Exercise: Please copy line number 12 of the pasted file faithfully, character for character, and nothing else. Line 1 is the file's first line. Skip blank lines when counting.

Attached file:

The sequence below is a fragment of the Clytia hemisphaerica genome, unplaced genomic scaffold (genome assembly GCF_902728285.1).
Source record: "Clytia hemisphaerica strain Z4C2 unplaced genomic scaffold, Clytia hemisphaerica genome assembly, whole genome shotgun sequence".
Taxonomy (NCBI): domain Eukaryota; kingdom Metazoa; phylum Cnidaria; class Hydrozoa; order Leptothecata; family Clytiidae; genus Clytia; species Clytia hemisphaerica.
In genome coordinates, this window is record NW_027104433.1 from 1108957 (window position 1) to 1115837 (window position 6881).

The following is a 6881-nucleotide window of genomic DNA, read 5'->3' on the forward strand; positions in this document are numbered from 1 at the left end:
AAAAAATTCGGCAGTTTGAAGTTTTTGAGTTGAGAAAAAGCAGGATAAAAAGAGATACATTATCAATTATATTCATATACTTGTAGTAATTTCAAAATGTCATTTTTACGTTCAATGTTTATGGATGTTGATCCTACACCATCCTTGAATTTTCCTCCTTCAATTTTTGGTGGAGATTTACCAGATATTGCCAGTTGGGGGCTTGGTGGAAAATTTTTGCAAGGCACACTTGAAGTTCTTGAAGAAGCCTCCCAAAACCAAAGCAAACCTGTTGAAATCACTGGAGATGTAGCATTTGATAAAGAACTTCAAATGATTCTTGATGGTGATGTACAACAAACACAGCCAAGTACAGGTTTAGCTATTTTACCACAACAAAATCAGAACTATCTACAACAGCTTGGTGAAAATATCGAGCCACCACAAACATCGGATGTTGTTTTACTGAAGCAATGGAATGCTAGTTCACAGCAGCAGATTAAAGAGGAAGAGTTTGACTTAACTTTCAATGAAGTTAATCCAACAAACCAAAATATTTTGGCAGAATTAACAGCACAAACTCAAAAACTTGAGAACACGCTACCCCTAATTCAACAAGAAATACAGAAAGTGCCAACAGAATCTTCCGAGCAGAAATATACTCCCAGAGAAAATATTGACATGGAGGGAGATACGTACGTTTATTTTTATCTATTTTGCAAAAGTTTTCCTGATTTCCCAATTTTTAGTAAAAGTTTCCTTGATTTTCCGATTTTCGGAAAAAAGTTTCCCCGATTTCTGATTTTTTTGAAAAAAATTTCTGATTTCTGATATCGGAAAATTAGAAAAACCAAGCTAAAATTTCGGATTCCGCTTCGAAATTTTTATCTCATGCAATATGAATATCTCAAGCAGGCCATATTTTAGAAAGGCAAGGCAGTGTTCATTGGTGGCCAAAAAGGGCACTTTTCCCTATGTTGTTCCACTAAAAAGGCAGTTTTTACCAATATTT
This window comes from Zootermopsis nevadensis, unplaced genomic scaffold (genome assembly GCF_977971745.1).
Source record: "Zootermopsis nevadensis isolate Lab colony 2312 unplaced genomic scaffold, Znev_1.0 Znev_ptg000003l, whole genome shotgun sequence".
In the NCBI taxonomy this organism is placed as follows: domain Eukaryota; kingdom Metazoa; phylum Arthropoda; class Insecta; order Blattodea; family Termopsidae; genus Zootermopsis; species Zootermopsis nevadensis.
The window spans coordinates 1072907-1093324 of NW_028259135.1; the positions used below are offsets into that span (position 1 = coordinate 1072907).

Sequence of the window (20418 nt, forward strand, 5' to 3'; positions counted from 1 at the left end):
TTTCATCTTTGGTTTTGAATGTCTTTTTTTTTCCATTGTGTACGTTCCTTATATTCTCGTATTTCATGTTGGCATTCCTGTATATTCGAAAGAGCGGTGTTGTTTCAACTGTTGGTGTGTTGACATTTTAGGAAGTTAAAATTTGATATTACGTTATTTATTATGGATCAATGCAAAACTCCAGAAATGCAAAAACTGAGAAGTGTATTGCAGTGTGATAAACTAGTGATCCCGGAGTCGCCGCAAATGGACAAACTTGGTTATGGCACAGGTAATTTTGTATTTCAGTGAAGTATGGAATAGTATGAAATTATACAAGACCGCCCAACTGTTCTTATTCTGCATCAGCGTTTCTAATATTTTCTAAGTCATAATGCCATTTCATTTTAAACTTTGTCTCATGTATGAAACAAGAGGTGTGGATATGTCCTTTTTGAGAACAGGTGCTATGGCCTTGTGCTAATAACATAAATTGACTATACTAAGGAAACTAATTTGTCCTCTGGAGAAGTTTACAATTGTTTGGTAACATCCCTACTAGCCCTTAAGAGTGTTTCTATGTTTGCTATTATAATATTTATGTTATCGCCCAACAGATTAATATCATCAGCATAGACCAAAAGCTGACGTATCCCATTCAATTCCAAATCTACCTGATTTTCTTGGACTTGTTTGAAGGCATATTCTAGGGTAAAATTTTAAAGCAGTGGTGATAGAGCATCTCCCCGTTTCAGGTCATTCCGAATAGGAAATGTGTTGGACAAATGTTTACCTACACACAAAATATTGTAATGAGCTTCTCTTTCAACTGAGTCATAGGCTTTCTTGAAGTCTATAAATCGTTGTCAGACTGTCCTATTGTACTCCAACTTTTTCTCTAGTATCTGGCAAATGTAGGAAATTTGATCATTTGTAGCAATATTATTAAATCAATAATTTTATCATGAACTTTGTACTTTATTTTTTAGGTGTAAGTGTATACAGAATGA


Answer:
TTTCATCTTTGGTTTTGAATGTCTTTTTTTTTCCATTGTGTACGTTCCTTATATTCTCGTATTTCATGTTGGCATTCCTGTATATTCGAAAGAGCGGTGTTGTTTCAACTGTTGGTGTGTTGACATTTTAGGAAGTTAAAATTTGATATTACGTTATTTATTATGGATCAATGCAAAACTCCAGAAATGCAAAAACTGAGAAGTGTATTGCAGTGTGATAAACTAGTGATCCCGGAGTCGCCGCAAATGGACAAACTTGGTTATGGCACAGGTAATTTTGTATTTCAGTGAAGTATGGAATAGTATGAAATTATACAAGACCGCCCAACTGTTCTTATTCTGCATCAGCGTTTCTAATATTTTCTAAGTCATAATGCCATTTCATTTTAAACTTTGTCTCATGTATGAAACAAGAGGTGTGGATATGTCCTTTTTGAGAACAGGTGCTATGGCCTTGTGCTAATAACATAAATTGACTATACTAAGGAAACTAATTTGTCCTCTGGAGAAGTTTACAATTGTTTGGTAACATCCCTACTAGCCCTTAAGAGTGTTTCTATGTTTGCTATTATAATATTTATGTTATCGCCCAACAGATTAATATCATCAGCATAGACCAAAAGCTGACGTATCCCATTCAATTCCAAATCTACCTGATTTTCTTGGACTTGTTTGAAGGCATATTCTAGGGTAAAATTTTAAAGCAGTGGTGATAGAGCATCTCCCCGTTTCAGGTCATTCCGAATAGGAAATGTGTTGGACAAATGTTTACCTACACACAAAATATTGTAATGAGCTTCTCTTTCAACTGAGTCATAGGCTTTCTTGAAGTCTATAAATCGTTGTCAGACTGTCCTATTGTACTCCAACTTTTTCTCTAGTATCTGGCAAATGTAGGAAATTTGATCATTTGTAGCAATATTATTAAATCAATAATTTTATCATGAACTTTGTACTTTATTTTTTAGGTGTAAGTGTATACAGAATGA